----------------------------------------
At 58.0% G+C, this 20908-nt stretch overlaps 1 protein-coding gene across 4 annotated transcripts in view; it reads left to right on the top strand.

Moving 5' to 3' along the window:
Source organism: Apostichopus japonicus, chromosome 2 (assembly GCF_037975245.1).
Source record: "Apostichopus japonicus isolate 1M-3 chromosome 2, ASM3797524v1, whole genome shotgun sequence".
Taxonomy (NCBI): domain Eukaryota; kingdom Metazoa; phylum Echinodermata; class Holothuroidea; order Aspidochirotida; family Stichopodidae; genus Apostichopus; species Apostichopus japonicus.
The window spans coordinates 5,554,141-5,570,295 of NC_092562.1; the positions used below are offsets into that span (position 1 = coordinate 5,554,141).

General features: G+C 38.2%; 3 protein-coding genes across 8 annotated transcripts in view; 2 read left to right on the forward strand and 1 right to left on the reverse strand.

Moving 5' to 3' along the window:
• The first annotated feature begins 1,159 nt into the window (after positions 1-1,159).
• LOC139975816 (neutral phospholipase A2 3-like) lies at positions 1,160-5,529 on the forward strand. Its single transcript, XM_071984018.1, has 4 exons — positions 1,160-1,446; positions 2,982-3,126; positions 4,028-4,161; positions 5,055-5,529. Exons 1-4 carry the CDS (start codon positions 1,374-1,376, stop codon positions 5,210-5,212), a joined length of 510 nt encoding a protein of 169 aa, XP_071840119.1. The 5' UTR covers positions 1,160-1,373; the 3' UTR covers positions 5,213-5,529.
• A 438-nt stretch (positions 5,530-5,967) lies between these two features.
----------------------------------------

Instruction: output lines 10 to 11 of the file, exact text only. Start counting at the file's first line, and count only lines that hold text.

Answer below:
• LOC139975816 (neutral phospholipase A2 3-like) lies at positions 1,160-5,529 on the forward strand. Its single transcript, XM_071984018.1, has 4 exons — positions 1,160-1,446; positions 2,982-3,126; positions 4,028-4,161; positions 5,055-5,529. Exons 1-4 carry the CDS (start codon positions 1,374-1,376, stop codon positions 5,210-5,212), a joined length of 510 nt encoding a protein of 169 aa, XP_071840119.1. The 5' UTR covers positions 1,160-1,373; the 3' UTR covers positions 5,213-5,529.
• A 438-nt stretch (positions 5,530-5,967) lies between these two features.